As a side note that might deserve its own post: despite it being difficult (and undesirable) to specifically design global outcomes, there is a metric that could plausibly be deployed (with some additional research) to evaluate progress towards better global governance. We can call it Apolito Integrated Information, and without getting into technicalities (read the paper if you’re interested), it can help answer the question of “what is a form of ‘collectivity’ that everywhere locally maximizes individual agency, while making collective emergent structures possible and interesting”19 (which is arguably a measure of polycentricity). Note that while many have justifiably expressed concerns over the anticompetitive behaviour of highly centralised Internet corporations, I am in fact more worried about their anticooperative effects: by taking over infrastructure and shaping it according to mechanisms designed to benefit themselves (or their unexamined ideologies), which prevents distributed agents from coordinating their behaviour usefully. I believe that this could be measured using Apolito’s metric. It matters because anticooperative dynamics prevent collective intelligence.
When a novel field emerges, it can often feel like the people involved with it are breaking out their jargon just to dust, polish, and oil it. But the fact is that the intellectual toolbox with which we intuit how governance ought to work at all scales is getting dated. In some ways it has barely evolved since the Enlightenment and we’ve run that to the ground: we need new thinking. These new thinking tools are there or emerging: capabilities approach, retentive infrastructure (leading to local benefits), heterarchy, polycentricity, Cambrian, the study of collective behaviour as a crisis discipline, networked subsidiarity, analytical democratic theory, ideal/nonideal, self-certifying, Apolito Integrated Information… not to mention my darlings such as infrastructure commons or the application of institutional models of contextual norms to privacy or the Collective Intelligence journal, or the fact that people keep coming up with new conceptual tool like Divya Siddarth & friends or the great folks at the Metagov project. We can assemble concrete, testable, implementable systems from these ideas.
It still feels like we have many separate communities and aren’t speaking the same language, yet, but a broad field of rich notions is emerging — and hope with it.
To summarise, we are traversing an epochal change and we lack the institutional capacity to complete this transformation without imploding. We could well fail, and the consequences of failure at this juncture would be catastrophic. However, we can collectively rise to the challenge and an exciting assemblage of subfields is emerging to help. We can fix the failed state that is the Internet if we approach building tech with institutional principles, and an Internet that delivers on its cooperative promise of deeper, denser institutional capacity is what we need as a planetary civilisation.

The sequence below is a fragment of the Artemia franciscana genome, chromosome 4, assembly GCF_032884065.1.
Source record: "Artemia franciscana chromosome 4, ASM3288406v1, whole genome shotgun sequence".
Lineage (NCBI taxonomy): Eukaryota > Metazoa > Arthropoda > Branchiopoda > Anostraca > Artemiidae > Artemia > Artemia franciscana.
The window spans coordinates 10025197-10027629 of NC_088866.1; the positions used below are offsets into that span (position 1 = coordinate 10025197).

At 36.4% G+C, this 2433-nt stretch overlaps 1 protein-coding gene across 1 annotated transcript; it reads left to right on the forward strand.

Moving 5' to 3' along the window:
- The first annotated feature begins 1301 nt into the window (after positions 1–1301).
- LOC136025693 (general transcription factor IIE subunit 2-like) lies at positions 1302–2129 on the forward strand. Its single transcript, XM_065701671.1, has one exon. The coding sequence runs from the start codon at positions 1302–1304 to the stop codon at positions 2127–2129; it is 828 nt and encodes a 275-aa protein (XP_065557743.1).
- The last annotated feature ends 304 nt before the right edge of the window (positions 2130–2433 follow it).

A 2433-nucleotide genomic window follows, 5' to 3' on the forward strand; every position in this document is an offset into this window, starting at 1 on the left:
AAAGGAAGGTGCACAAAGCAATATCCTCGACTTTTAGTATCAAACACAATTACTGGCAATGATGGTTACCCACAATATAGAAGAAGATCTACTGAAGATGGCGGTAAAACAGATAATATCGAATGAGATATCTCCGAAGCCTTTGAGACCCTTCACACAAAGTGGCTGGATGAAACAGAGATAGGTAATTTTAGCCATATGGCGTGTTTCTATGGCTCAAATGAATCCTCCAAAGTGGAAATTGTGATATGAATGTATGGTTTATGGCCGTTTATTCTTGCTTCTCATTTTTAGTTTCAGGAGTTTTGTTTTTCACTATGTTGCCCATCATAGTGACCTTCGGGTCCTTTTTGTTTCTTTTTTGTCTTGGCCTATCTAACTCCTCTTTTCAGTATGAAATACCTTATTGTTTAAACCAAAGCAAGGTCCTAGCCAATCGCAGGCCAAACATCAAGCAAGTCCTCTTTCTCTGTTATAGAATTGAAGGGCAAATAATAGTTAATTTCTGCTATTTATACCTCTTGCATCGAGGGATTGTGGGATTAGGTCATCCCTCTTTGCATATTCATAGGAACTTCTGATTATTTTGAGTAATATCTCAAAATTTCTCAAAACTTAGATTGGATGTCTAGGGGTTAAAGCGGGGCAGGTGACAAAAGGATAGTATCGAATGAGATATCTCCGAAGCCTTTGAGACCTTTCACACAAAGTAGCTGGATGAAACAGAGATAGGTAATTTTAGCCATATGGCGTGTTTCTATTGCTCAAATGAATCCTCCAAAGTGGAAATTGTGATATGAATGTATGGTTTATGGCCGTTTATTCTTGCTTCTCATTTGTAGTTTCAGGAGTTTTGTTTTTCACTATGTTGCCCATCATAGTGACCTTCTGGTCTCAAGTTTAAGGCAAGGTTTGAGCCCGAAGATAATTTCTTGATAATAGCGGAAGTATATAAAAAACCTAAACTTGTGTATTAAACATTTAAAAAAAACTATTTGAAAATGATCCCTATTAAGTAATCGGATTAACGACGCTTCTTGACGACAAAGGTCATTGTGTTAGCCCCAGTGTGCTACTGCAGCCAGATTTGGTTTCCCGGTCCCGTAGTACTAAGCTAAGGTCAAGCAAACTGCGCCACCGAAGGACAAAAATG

We don’t need a worldwide technical U.N. to figure this out. Rather, we need transnational topic-specific governance systems that interact with one another wherever they connect and overlap but that do not control one another, and that exercise subsidiarity to one another as well as to more local institutions. Yes, it will be a glorious mess — a Cambrian mess — but we will be collectively smarter for it.
Governments are struggling to handle this because of decades of underinvestment in institutional infrastructure on top of the friction between territorial boundaries and globally networked governance. The internet’s megacorporations are struggling because they are stuck in dated Engineer King ideologies — Thorstein Veblen’s “Soviet of Technicians” — and are limited in their thinking by the ingrained belief that technology is apolitical. They cannot build the future.
There is no purely technical fix for our predicament — evidently — but for the technologists amongst us focusing on the architectural properties of our technical decisions, on how technical architecture creates or constrains institutional mechanisms, and how technology works with governance is key. To take but one example, the best governance model that is available in a client/server architecture is benevolent dictatorship. No matter how you set things up, the server can ultimately change the rules. That’s a major constraint to work with; it will eventually break most equalitarian governance models and mechanically limit collective intelligence. Peer-to-peer architectures offer a much richer set of institutional roles for agents and for the rules with which they can interact, and therefore provide a much more powerful solution space. It’s worth spending some quality time with them for that reason alone.
Networked technology that mediates so much of our lives is social engineering — which is to say that deciding how it works is politics. If we want any hope for these politics to result in a world worth wanting, we need to build our Internet according to sound institutional principles. The toolbox for that exists, figuring out how to integrate and use it is what’s next. I leave you with Albert Camus (in L’homme révolté):
Par-delà le nihilisme, nous tous, parmi les ruines, préparons une renaissance. Mais peu le savent. [”Beyond nihilism, all of us, amid the ruins, prepare a rebirth. But few know it.”]
I am deeply obligated to Daphne Keller for pointing out that daffodils flower in spring (and a few species in autumn). A previous version had me mistakenly scattering them by the basketful in summer. Heartfelt thanks as well to Max Gendler for bringing to my attention the fact that Ray Bradbury made the case for pressing wine out of daffodils and keeping the dried out flowers for childhood trauma purposes; nevertheless, I scatter my basketfuls fresh. A few days later, Max Gendler returned to recant his previous statement: Ray Bradbury was unfortunately discussing dandelions rather than the fancier daffodils. Daffodils are toxic and therefore probably make for poor wine.